Having survived the throng of crowds and traffic at the three-corner marker, I made my way to the lovely town of Luverne Minnesota – and low and behold, on main street, I came across something ever rarer than a three-corner monument… a Domagala Billboard! I stopped to snap a photo of the glorious signage, and then went in to meet this fellow Domagala.

Nicholas and Dan Domagala

Nicholas grew up in Luverne, played hockey (as most boys do when growing up in Minnesota), and now coaches youth teams (he’s got 4 kids). We tried to trace back our Domagala roots, but neither of us are very tuned into our genealogy. Nick’s grandfather lived in South Dakota, mine was born in North Dakota – so there is likely a connection somewhere upstream as the Domagala name is not very prevalent in the U.S. We exchanged contact info and I promised Nicholas a beer if he someday makes it to Denver for a hockey tournament.

After the excitement in Luverne, it was a steady headwind roll into our destination town of Worthington. Jackie smartly skipped the town-to-town riding (providing awesome support!) and instead took a 6 mile stroll around Worthington’s Lake Okabena. Lined with parks, paths, and some nice lakefront homes, Okabena is a wonderful city lake. And not content with merely riding AROUND the lake, Jax pumped up the paddleboard and rode ON the lake. Way to go, Babe!

Jackie on Lake Okabena…
…And swapping from bike to paddle board!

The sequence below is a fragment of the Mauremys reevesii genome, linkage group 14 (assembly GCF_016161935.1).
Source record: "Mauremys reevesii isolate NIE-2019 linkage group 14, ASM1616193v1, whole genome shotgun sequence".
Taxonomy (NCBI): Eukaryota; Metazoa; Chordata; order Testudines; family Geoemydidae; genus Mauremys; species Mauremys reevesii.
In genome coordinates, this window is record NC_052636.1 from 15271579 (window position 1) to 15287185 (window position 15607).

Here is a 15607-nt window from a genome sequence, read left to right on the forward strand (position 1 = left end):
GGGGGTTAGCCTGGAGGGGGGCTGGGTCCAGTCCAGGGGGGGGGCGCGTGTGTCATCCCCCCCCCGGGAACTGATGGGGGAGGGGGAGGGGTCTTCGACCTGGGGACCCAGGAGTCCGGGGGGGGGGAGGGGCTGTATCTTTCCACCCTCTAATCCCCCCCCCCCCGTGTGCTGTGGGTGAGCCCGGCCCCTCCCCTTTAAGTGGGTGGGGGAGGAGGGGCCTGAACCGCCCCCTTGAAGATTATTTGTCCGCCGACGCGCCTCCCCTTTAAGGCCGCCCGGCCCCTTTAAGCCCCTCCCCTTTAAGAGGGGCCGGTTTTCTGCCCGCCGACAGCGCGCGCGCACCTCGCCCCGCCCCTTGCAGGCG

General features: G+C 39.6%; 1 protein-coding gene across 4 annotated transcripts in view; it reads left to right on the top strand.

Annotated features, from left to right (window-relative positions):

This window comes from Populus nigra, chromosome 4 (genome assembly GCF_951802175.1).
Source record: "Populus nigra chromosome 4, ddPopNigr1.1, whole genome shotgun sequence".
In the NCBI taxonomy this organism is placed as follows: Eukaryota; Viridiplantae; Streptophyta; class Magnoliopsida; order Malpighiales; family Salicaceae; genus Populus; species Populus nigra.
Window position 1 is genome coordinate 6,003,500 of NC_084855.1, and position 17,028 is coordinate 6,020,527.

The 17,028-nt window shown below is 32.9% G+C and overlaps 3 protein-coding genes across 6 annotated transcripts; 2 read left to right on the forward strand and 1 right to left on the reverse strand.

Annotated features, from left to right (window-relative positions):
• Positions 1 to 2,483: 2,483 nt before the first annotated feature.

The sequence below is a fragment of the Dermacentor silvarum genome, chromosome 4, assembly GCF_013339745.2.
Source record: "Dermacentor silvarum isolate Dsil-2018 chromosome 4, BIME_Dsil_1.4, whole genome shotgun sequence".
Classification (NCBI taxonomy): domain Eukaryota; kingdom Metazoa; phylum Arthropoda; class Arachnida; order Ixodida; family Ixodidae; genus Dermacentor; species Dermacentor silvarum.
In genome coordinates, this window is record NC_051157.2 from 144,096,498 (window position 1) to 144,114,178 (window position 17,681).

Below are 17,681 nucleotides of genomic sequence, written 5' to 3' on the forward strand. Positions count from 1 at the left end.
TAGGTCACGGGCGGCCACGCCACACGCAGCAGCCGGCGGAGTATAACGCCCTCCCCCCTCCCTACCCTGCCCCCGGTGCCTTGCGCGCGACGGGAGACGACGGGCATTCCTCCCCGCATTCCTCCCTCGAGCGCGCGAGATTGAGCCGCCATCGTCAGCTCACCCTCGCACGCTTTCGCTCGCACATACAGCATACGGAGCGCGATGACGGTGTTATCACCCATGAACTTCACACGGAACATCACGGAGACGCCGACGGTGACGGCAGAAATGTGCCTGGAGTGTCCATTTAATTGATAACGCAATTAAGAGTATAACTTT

We’ll enjoy an evening in Worthington, and get plenty of rest for tomorrow’s 105 mile ride to Mankato. Let’s hope for favorable winds!

C2C Day 28 – Sioux Falls Loop

Sioux Falls, South Dakota

And we are back! Starting off from exactly where my Coast-to-Coast wrapped up in 2019 – the Club House Hotel in Sioux Falls South Dakota. The hotel is steps away from a great bike path that circles the city, connecting beautiful parks and meandering along the Big Sioux River. The highlight of the loop is Sioux Falls. I’m not sure which came first, the falls or the city – but there is certainly a strong Sioux theme here, honoring the former inhabitants, at least namesake-wise. Some animals spotted along the trail: a deer and two fawns, rabbits, cranes, red-wing black birds, bison, and zebras. Ok, the bison and zebras were in a zoo along the trail, but still spotted!

The falls are running a bit low this year

Unlike 2019, when rivers were running very high and farms were inundated with water, 2021 looks to be relatively drier, at least here at the falls. Or maybe the maintenance staff forgot to turn up the flow today. Or, perhaps the 90+ degree heat and 20+ mph wind simply dried up the Big Sioux, just like it dehydrated us bike riders.

Jackie on the bike path

Jackie rode along for the full 22 miles today, and she will be providing support and encouragement for this 2021 segment. One car, two bikes, and a cooler full of Gatorade. The touring company (America by Bicycle), with whom I rode with in 2018 and 2019, was not able to assemble a tour together this year due to COVID restrictions in Canada. Instead, I get first-class touring experience with Jax Inc!

Stay tuned for more tales from the road…

2021 Training Update

Rio Grand Rail-Trail near Carbondale Colorado

Colorado’s Roaring Fork river valley served as the culminating highlight of 2021 training rides. A converted railroad line provides a spectacular 42 mile car-free trail between Glenwood Springs and Aspen Colorado. Riding the trail back-and-forth, plus an 18 mile jaunt to Snowmass ski resort makes for breathtakingly scenic century ride. An absolutely perfect way to train for this year’s continuation of my coast-to-coast challenge, which will feature several Rails-to-Trails rides thru Minnesota and Wisconsin.

Trail bridge over the Roaring Fork river

Aside from the scenery, a very alluring sign appeared at mile 90. Almost like a message from heaven…